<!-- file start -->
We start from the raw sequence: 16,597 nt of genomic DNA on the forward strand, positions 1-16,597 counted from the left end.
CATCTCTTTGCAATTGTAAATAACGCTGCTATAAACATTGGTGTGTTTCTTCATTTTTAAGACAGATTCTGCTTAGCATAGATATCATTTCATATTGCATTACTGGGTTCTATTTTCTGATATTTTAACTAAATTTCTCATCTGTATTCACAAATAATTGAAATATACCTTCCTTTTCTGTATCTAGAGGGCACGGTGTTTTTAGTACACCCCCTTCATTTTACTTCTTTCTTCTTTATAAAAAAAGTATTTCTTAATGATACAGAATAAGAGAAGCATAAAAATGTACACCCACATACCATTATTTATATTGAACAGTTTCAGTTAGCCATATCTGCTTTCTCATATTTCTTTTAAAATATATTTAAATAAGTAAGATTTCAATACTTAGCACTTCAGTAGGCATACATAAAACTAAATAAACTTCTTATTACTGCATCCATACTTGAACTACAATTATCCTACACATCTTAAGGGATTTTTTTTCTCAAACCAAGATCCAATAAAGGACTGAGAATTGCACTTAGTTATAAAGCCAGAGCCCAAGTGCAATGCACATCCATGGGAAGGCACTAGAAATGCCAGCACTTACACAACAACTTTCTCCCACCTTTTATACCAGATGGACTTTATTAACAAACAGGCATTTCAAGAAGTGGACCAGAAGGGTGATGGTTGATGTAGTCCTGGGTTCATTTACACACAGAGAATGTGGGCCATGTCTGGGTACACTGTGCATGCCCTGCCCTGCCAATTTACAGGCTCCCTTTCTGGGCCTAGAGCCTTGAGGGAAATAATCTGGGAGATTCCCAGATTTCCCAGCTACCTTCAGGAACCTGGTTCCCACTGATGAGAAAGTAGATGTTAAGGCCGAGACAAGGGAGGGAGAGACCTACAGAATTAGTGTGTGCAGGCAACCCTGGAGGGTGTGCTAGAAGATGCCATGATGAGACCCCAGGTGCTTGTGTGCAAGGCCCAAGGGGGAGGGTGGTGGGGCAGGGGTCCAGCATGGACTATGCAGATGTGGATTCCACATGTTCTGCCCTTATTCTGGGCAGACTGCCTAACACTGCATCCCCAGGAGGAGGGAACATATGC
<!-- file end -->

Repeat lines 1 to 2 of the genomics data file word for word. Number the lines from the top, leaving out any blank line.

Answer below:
We start from the raw sequence: 16,597 nt of genomic DNA on the forward strand, positions 1-16,597 counted from the left end.
CATCTCTTTGCAATTGTAAATAACGCTGCTATAAACATTGGTGTGTTTCTTCATTTTTAAGACAGATTCTGCTTAGCATAGATATCATTTCATATTGCATTACTGGGTTCTATTTTCTGATATTTTAACTAAATTTCTCATCTGTATTCACAAATAATTGAAATATACCTTCCTTTTCTGTATCTAGAGGGCACGGTGTTTTTAGTACACCCCCTTCATTTTACTTCTTTCTTCTTTATAAAAAAAGTATTTCTTAATGATACAGAATAAGAGAAGCATAAAAATGTACACCCACATACCATTATTTATATTGAACAGTTTCAGTTAGCCATATCTGCTTTCTCATATTTCTTTTAAAATATATTTAAATAAGTAAGATTTCAATACTTAGCACTTCAGTAGGCATACATAAAACTAAATAAACTTCTTATTACTGCATCCATACTTGAACTACAATTATCCTACACATCTTAAGGGATTTTTTTTCTCAAACCAAGATCCAATAAAGGACTGAGAATTGCACTTAGTTATAAAGCCAGAGCCCAAGTGCAATGCACATCCATGGGAAGGCACTAGAAATGCCAGCACTTACACAACAACTTTCTCCCACCTTTTATACCAGATGGACTTTATTAACAAACAGGCATTTCAAGAAGTGGACCAGAAGGGTGATGGTTGATGTAGTCCTGGGTTCATTTACACACAGAGAATGTGGGCCATGTCTGGGTACACTGTGCATGCCCTGCCCTGCCAATTTACAGGCTCCCTTTCTGGGCCTAGAGCCTTGAGGGAAATAATCTGGGAGATTCCCAGATTTCCCAGCTACCTTCAGGAACCTGGTTCCCACTGATGAGAAAGTAGATGTTAAGGCCGAGACAAGGGAGGGAGAGACCTACAGAATTAGTGTGTGCAGGCAACCCTGGAGGGTGTGCTAGAAGATGCCATGATGAGACCCCAGGTGCTTGTGTGCAAGGCCCAAGGGGGAGGGTGGTGGGGCAGGGGTCCAGCATGGACTATGCAGATGTGGATTCCACATGTTCTGCCCTTATTCTGGGCAGACTGCCTAACACTGCATCCCCAGGAGGAGGGAACATATGC